Retiring professor of psychology Anne McCall Schell urged every student to be their Best Possible Self—and she took her own advice to heart

By Andy Faught | Photo by Kevin Burke

As an undergraduate at Baylor University, and later in graduate work at USC, Anne McCall Schell had her heart set on a life in physics. But in her second year of grad school, “I figured out I really didn’t enjoy it that much,” says the Waco, Texas, native. “I was studying nuclear physics, and it had become so abstract. It was all mathematics, and you weren’t looking at anything you could see directly. I found the people around me more interesting than physics, so I switched over to psychology.”

Generations of Oxy students would come to thank Schell, who retired this spring as a professor of psychology after 46 years at the College. She leaves a sizable thumbprint on the College and the lives of her students, both in their ability to do field work and participate in experimental psychology. Shortly after her arrival in 1971, Schell established the psychophysiology lab, which studies the way the mind and body interact. 

The early 1970s were heady times for social psychology research. At Stanford, professor Philip Zimbardo had launched his famous prison experiment, in which he used students, playing the roles of prisoners and guards, and mock prison cells to show the corruptible power of the penal system. “It was really the time in which research into the functioning of the brain was starting to kick off strongly in terms of the mind/brain interaction,” Schell says.

Different from cognitive psychology, which considers such factors as learning, memory, attention, reasoning, and decision-making, psychophysiology measures changes in heart rate, skin conductance and blood distribution to measure stress, attention, and emotion. Schell’s lab experiments included administering mild electrical shocks to students while they looked at neutral pictures, such as a flower or a cat, or at “biologically prepared stimuli,” including images of spiders or snakes. 

“We wanted to see if basic emotional responses could be acquired without people being aware of why they were acquiring them,” Schell says. “When we have emotional responses and we don’t understand why we’re having them, we tend to make up reasons for ourselves because we don’t like unexplained emotional responding.

“(The research) indicates that you can’t make people feel negative about something without their being aware of why they have that negative feeling,” she adds. “If we say to ourselves, ‘The reason I feel anxious when I see that picture is because it was paired with a shock, it means they tried to manipulate me.”

Looking back over her long career, Schell is proudest of the work she did with individual students, both in the research lab, but also in teaching a practicum in which students were required to spend eight hours per week with a community organization in the mental health field. The experience helped students decide whether psychology was their calling. 

By far Schell’s most popular course was on abnormal psychology—a subject, she says, “is just inherently fascinating: the study of things like obsessive-compulsive disorder, depression, and schizophrenia. Why do people with schizophrenia have auditory hallucinations? How does obsessive-compulsive disorder come about? How do phobias develop?”

Schell’s expertise has always been a work in progress. The 1990s were known as the Decade of the Brain, coined by President George H.W. Bush as a time when national health agencies were working “to enhance public awareness of the benefits to be derived from brain research.”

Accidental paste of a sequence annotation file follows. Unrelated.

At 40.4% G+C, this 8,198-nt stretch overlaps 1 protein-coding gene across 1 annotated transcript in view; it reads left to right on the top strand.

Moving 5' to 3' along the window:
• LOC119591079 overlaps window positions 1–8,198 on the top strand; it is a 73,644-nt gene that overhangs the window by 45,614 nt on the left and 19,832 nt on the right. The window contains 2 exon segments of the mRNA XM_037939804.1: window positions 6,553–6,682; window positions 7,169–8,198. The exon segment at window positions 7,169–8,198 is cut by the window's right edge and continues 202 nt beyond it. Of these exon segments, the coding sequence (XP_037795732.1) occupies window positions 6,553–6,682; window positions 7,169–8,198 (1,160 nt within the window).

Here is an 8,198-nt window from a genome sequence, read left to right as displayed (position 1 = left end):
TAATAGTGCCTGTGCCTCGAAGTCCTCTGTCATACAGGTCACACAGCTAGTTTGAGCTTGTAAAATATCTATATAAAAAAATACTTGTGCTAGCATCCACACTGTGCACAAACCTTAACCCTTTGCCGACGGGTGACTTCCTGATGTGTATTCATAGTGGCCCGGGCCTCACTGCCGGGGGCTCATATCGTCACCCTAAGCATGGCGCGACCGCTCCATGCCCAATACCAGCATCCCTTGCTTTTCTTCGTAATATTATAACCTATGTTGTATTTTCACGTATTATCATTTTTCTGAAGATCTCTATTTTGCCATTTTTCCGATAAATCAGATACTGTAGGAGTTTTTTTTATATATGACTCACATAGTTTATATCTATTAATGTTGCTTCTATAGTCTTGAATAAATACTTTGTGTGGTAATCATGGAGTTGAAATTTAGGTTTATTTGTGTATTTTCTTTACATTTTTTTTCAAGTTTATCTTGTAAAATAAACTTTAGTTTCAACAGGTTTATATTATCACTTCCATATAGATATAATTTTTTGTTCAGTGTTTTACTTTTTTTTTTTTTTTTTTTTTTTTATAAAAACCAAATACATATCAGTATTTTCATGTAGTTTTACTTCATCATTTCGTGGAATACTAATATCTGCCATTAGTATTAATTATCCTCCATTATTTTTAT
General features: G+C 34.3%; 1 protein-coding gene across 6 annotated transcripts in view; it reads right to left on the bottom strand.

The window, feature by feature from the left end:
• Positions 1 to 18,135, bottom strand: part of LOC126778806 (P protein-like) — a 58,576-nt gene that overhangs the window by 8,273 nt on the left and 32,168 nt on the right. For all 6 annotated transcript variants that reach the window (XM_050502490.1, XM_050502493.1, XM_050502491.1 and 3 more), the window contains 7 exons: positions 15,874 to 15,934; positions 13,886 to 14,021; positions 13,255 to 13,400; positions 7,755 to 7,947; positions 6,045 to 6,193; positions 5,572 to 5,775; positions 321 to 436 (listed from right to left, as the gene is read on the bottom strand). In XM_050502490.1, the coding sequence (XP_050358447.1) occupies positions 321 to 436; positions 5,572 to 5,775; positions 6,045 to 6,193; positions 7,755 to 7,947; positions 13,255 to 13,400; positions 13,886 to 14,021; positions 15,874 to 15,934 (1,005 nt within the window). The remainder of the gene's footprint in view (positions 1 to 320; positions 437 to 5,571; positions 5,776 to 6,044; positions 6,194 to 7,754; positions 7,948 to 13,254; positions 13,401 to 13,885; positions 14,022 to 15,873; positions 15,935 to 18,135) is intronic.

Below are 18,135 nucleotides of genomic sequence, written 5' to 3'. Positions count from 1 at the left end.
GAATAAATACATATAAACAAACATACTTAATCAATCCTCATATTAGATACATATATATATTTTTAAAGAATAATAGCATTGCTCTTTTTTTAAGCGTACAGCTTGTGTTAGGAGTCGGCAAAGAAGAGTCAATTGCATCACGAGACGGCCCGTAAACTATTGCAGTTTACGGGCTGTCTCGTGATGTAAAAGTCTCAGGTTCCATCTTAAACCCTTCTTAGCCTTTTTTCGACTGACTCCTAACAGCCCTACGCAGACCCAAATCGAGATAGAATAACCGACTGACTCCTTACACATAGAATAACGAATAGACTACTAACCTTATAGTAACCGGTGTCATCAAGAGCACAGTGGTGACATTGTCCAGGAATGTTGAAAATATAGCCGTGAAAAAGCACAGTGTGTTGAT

“We have research tools, such as magnetic resonance imaging, that weren’t even dreamed of when I started in psychology,” says Schell, who plans to remain professionally active in retirement. She will continue to publish scientific articles (she co-authored a number of studies with her students).

Reflecting on her own arrival at Oxy in 1986, professor of psychology Nancy Dess says Schell was “unfailingly encouraging and supportive. In addition to being a wonderful role model as a scientist, she offered excellent advice for balancing responsibilities as a faculty member.” And, Dess adds, “She was scary smart.” 

Schell is clear on one point: Her courses were never easy, and her students were expected to do lots of writing. “Some of them moaned about it, and it might have even surprised some of them that they could actually do it,” she says. “And then when they go on to graduate school, they are a leg up on most other students.”

Through it all, she urged every student to be their Best Possible Self, a happiness exercise torn straight from the pages of Psych 101. Thinking back to her own academic days, and her late-game career change, Schell is unequivocal about her students’ aspirations. “I’ve always said, ‘If there’s something that you really want to do, have a try at it,” she advises. “’You’re young, you’re not married, you don’t have a family, and you don’t have a mortgage. Go for it.’”

Her sizable Swan Hall office—decorated with folk art from places such as Mexico, Ecuador, and Burma—overlooks a grove of Oxy’s landmark jacaranda trees, which erupt in a blaze of purple every spring. It’s the envy of her colleagues: “Ask any member of the department, I really got the nicest office.”

Travel is in the immediate offing for Schell and her husband of 37 years, psychiatrist Allen Chroman. At her retirement party, department chair Brian Kim, associate professor of psychology, lauded her “Southern charm” and her “genuine concern for everyone’s personal well-being.”

“I don’t tend to be confrontational when there’s any kind of conflict,” Schell says. “I try to find ways of working things out in an amicable way. I try to function as a conciliator rather than an adversary.”

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